by Susan Sharon
Maine Public Radio news story
Large landowners are disappointed, but Maine environmental groups are applauding a revised decision by the U.S. Fish and Wildlife Service to designate 9,400 square miles of northern Maine as critical habitat for the Canada lynx. Three years ago the Service issued a decision excluding Maine timberlands from lynx habitat. But when questions were raised about the scientific integrity of that decision, the Service agreed to reconsider.
Listed as a threatened species under federal law, lynx are imperiled in the northwest, in the state of Minnesota and in Maine, the only eastern state with a breeding population. Designating critical habitat is expected to help boost the cats’s chances of survival.
Lori Nordstrom of the U.S. Fish and Wildlife Service says it will add an extra layer of review for development and other projects that already require federal permits and that could harm lynx habitat. “People think this is a new thing, but we’re already reviewing projects for their effects on lynx–federal projects, federal funding or permits for their effects on lynx and any other endangered species. So this is just another layer of review that we will do.”
Nordstrom says critical habitat designation on 9,400 acres in northern and western Maine will not interfere with timber harvesting. Some landowners, however, will be excluded from the rules: The Passamaquoddy Tribe, the Nature Conservancy, the Forest Society of Maine, Katahdin Forest Products and Elliotsville Plantation won’t be subject to the extra layer of review. That’s because they are part of a program run by the Natural Resources Conservation Service that provides funding for research and management of the lynx.
Plum Creek and other landowners had hoped to be excluded too, but a voluntary management plan they proposed was rejected. Plum Creek spokesman Mark Doty says he’s disappointed about the added regulation. “We don’t know what that extra layer of review means, and we expect that it will mean some time delays and possibly some mitigation measures or project cancellations but we will wait and see and we will plan on working with the U.S. Fish and Wildlife Service on those.”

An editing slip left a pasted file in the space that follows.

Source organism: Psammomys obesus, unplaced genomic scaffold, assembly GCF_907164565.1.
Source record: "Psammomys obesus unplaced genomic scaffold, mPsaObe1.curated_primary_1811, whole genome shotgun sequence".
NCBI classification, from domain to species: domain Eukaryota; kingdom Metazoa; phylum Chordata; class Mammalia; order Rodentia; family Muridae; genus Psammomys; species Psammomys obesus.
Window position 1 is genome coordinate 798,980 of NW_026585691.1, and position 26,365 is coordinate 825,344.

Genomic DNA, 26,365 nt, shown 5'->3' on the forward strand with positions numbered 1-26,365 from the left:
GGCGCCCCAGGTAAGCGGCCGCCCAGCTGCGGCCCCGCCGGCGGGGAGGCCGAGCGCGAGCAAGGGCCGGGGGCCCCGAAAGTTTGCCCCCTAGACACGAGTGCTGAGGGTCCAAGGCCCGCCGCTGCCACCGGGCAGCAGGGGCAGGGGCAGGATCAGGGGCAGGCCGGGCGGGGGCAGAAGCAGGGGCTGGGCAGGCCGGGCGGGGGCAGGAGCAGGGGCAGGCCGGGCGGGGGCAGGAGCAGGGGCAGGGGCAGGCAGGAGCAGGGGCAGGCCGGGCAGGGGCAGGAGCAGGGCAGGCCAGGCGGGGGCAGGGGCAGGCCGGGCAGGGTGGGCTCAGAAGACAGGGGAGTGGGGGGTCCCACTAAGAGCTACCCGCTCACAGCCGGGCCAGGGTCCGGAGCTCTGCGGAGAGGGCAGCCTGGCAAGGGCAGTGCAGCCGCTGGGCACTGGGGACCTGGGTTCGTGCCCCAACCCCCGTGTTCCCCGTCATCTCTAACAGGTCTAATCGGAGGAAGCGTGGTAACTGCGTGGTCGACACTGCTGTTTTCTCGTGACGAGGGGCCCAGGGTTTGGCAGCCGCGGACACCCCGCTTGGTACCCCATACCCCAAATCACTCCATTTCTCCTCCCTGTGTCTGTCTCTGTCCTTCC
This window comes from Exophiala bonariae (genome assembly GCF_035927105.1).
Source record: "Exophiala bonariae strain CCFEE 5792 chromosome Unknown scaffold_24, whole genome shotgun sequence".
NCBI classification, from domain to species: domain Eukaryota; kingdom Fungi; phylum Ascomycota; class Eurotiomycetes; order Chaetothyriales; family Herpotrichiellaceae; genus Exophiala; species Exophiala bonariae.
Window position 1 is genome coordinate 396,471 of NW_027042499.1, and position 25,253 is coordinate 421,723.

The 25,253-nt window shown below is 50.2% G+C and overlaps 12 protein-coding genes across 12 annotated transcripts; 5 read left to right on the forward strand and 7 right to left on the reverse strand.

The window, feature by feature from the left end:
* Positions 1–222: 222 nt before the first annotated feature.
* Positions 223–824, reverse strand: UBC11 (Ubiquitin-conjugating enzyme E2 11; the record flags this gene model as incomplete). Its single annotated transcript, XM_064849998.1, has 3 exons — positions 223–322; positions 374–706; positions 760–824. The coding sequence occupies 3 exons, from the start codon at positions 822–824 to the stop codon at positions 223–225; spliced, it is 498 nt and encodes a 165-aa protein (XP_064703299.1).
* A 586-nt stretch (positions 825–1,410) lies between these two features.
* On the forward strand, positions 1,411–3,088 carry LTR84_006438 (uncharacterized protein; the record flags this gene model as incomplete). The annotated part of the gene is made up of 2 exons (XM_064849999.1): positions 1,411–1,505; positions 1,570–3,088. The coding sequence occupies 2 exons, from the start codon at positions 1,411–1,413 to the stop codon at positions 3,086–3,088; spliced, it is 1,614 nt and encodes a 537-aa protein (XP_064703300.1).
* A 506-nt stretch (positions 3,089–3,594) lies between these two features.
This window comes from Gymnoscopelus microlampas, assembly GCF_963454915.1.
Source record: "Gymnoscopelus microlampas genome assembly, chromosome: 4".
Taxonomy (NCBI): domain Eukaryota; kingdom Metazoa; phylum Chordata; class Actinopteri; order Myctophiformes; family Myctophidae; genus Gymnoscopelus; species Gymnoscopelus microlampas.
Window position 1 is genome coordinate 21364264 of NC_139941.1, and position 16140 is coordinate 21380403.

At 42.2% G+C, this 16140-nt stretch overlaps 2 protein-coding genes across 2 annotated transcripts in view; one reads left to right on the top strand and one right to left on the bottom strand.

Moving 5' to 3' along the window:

Both Doty and Patrick Strauch of the Maine Forest Products Council say the voluntary agreement with landowners would have achieved greater benefits for lynx habitat than the federal critical habitat designation and would also have provided landowners with long-term business certainty and flexibility.
“We felt there were some real serious deficiencies in that approach,” says Sally Stockwell, of the Maine Audubon Society, which is welcoming the reversal by the U.S. Fish and Wildlife Service. “This designation will really require some very careful analysis of any kind of development and increased traffic that might occur in the North Woods.”
And Jym St. Pierre of RESTORE: the North Woods calls it “great news.” “One of the great benefits of getting the critical habitat designation is the public education. People still don’t realize that we have this extraordinary species here, and also it helps to raise the visibility of the Canada lynx in terms of making sure that people who are out there trapping bobcats, for example, are not inadvertently trapping lynx.”
Conservation groups filed suit over the decision not to include critical habitat in Maine in 2006. The federal government agreed to reconsider its action after it was learned that an Interior Department official may have interfered with the process. The official later resigned.